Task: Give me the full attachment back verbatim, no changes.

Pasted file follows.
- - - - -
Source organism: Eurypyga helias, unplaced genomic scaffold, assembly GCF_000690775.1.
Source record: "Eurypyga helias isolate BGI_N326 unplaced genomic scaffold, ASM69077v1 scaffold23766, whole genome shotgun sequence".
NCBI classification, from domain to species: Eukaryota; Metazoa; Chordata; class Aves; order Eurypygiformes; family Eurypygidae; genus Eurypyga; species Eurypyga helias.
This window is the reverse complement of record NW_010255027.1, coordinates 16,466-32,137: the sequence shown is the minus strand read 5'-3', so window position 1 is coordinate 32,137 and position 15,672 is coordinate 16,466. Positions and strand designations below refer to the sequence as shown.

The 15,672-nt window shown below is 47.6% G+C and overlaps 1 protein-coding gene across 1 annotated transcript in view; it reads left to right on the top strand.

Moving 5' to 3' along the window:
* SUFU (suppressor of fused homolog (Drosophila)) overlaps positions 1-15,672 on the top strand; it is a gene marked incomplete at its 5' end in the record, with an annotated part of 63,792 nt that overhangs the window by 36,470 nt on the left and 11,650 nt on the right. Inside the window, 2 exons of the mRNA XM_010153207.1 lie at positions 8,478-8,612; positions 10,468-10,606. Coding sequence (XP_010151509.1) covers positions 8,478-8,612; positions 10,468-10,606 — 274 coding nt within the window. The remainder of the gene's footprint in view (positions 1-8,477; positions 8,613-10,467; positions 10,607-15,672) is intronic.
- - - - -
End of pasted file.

Source organism: Eurypyga helias, unplaced genomic scaffold, assembly GCF_000690775.1.
Source record: "Eurypyga helias isolate BGI_N326 unplaced genomic scaffold, ASM69077v1 scaffold23766, whole genome shotgun sequence".
NCBI classification, from domain to species: Eukaryota; Metazoa; Chordata; class Aves; order Eurypygiformes; family Eurypygidae; genus Eurypyga; species Eurypyga helias.
This window is the reverse complement of record NW_010255027.1, coordinates 16,466-32,137: the sequence shown is the minus strand read 5'-3', so window position 1 is coordinate 32,137 and position 15,672 is coordinate 16,466. Positions and strand designations below refer to the sequence as shown.

The 15,672-nt window shown below is 47.6% G+C and overlaps 1 protein-coding gene across 1 annotated transcript in view; it reads left to right on the top strand.

Moving 5' to 3' along the window:
* SUFU (suppressor of fused homolog (Drosophila)) overlaps positions 1-15,672 on the top strand; it is a gene marked incomplete at its 5' end in the record, with an annotated part of 63,792 nt that overhangs the window by 36,470 nt on the left and 11,650 nt on the right. Inside the window, 2 exons of the mRNA XM_010153207.1 lie at positions 8,478-8,612; positions 10,468-10,606. Coding sequence (XP_010151509.1) covers positions 8,478-8,612; positions 10,468-10,606 — 274 coding nt within the window. The remainder of the gene's footprint in view (positions 1-8,477; positions 8,613-10,467; positions 10,607-15,672) is intronic.